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Revit: Automatically Create Catalog Files for Families

How come when I want to place a 2D section of a Steel Beam or Column in my project I get the following catalog to choose from:

However, when I want to put a put a Brick or CMU section into my project Revit inserts EVERY brick shape known to mankind and now I have to sort through them in the Type drop down list in the Properties palette:

The reason is there is a Catalog Text file (.txt) with the same name as the Family file (.rfa).

The structure of the file looks as follows:

The first line sets the parameters for the types, followed by a list with these parameters filled in.

These are what appear in the Catalog dialog box when you go to add one of these detail components. But hey, I am SUPER lazy. There is NO way I’m doing this for those brick sections, so I guess I’m stuck, right?

NO!!! Let’s review the lazy person’s way to create this catalog file. I’ll begin by opening the Bricks-Section.rfa file. Now, from the Application pulldown menu (the big “R”), choose Export, then at the bottom of the fly-out menu, Family Types.  In the Export As dialog box, keep the default name Bricks-Section.txt for this file, then pick the Save button.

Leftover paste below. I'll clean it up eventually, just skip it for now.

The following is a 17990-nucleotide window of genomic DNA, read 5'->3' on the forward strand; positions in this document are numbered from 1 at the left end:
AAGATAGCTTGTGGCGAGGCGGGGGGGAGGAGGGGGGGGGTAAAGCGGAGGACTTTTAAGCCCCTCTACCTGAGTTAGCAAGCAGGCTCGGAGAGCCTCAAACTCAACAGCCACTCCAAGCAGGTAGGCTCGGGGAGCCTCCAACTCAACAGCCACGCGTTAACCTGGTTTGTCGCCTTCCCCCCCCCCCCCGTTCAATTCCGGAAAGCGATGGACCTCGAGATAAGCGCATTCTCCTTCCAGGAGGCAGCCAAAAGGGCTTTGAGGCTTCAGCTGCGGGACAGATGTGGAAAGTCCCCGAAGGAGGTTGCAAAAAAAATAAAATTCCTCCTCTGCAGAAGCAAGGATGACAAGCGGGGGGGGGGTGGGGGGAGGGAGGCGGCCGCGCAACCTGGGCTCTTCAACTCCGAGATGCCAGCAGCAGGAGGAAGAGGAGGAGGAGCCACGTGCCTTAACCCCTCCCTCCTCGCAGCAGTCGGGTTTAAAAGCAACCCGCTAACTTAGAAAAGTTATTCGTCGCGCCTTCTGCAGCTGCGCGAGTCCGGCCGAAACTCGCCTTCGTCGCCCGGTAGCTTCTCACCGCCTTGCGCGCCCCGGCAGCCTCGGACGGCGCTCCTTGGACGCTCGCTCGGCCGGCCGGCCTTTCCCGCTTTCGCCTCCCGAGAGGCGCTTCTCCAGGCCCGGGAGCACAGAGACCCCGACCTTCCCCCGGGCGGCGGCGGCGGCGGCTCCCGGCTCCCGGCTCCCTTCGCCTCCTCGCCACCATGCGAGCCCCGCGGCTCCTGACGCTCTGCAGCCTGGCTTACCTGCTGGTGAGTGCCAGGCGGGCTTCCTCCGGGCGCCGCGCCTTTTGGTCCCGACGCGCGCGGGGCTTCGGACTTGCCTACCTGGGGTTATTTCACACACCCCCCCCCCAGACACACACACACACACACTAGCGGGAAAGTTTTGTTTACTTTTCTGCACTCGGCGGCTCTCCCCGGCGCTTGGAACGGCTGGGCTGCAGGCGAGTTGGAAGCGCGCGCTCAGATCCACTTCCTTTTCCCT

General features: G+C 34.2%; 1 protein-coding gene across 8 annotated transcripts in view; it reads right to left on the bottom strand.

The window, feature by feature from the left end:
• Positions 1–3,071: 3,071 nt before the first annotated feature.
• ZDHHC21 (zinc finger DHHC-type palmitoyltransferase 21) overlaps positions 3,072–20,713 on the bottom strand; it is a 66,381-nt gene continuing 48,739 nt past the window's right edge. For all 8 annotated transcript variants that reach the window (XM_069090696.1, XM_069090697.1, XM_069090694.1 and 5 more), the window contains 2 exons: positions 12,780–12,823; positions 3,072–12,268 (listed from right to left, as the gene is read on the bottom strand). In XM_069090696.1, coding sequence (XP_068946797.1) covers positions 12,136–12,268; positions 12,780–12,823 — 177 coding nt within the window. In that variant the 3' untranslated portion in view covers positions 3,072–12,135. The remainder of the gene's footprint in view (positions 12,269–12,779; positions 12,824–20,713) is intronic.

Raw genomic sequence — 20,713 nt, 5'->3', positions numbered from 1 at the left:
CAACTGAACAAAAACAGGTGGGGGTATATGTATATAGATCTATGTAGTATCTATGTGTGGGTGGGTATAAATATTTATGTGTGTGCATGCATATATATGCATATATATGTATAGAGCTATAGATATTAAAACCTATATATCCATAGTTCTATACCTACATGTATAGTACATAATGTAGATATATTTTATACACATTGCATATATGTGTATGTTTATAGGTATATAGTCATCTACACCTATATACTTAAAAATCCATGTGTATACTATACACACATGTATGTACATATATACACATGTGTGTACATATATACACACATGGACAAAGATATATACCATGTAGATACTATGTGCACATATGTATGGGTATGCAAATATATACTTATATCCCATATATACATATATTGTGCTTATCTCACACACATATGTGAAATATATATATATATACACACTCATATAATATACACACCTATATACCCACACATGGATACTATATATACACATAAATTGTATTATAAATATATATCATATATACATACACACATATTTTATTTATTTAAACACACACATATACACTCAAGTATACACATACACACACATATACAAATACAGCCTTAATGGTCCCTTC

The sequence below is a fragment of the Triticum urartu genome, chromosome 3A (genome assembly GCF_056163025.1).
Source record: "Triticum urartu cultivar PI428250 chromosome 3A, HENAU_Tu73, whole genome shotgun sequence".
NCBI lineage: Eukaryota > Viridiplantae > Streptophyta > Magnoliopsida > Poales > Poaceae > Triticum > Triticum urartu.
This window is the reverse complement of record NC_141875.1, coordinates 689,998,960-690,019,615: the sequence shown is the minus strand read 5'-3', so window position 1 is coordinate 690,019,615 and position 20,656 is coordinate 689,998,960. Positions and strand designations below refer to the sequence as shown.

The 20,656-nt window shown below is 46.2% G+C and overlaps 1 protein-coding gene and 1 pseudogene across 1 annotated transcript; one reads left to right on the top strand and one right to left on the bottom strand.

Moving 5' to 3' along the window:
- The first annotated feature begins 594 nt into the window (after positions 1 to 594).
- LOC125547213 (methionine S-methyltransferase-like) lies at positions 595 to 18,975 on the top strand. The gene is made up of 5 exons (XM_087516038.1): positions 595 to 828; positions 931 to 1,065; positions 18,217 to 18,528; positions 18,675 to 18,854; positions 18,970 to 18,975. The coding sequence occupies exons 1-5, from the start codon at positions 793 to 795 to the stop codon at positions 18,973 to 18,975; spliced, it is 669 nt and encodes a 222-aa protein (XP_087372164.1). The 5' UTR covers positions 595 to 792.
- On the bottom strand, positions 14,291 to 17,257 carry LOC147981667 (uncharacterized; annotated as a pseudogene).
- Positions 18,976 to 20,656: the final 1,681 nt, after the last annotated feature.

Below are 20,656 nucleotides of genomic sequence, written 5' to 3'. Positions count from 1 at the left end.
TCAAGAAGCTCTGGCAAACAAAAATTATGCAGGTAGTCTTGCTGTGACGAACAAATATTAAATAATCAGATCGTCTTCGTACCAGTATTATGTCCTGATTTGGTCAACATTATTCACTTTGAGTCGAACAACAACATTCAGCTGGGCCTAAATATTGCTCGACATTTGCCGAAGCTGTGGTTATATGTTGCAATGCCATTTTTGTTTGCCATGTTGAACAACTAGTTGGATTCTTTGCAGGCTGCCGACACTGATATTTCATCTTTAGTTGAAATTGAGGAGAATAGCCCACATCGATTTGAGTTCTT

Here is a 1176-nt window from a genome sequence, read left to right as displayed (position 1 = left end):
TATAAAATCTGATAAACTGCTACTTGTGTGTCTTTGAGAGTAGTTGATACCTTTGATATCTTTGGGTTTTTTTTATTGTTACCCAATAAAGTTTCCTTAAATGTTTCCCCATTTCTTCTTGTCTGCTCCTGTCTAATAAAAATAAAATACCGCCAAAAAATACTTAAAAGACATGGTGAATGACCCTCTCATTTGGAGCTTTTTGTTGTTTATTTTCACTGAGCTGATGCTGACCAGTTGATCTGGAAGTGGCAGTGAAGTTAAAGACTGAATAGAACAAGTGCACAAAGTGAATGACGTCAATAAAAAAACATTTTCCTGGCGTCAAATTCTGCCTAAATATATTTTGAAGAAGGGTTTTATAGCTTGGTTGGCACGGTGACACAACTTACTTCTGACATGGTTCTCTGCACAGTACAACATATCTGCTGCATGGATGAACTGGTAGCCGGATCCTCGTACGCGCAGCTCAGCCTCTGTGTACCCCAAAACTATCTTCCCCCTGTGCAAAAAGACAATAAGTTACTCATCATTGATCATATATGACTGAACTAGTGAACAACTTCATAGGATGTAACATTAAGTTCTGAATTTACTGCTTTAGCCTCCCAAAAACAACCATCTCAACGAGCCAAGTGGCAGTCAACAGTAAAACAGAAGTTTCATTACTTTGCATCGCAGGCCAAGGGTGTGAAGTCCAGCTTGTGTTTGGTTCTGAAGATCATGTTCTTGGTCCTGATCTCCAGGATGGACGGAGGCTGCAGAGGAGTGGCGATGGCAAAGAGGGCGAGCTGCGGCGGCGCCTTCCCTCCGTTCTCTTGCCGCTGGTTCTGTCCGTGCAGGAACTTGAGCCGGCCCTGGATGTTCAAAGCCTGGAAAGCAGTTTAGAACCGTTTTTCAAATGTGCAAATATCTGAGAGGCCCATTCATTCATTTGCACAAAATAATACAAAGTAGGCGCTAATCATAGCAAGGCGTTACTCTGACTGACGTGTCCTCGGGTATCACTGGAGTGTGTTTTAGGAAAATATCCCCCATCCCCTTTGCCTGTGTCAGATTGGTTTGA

Opening this file, it will look like the following:

Yah, there was no way I was typing all of THAT stuff out. Ok, let’s test it. With both the RFA and the TXT file for Bricks-Section now in the same folder, I’ll open the Bricks-Section.rfa file using the Annotate tab, Detail panel, Detail Component tool.  Picking the Load Family tool from the Place Detail Component tab, Mode panel, instead of all of the types automatically loading into my project, I now get the Specify Types dialog box, and a list of the types to choose from:

Wow. That was easy. Hey, I think I get to go home early. Don’t tell my boss how quickly I did that!

Categories: BIM, Software Solutions
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About the author

A Registered Architect and currently a BIM Specialist. Reid has been on the Microsol Team since January 2007. He has a B. Arch from Cornell University and M. Arch from the University of Pennsylvania. He's been married for 40 years with two daughters.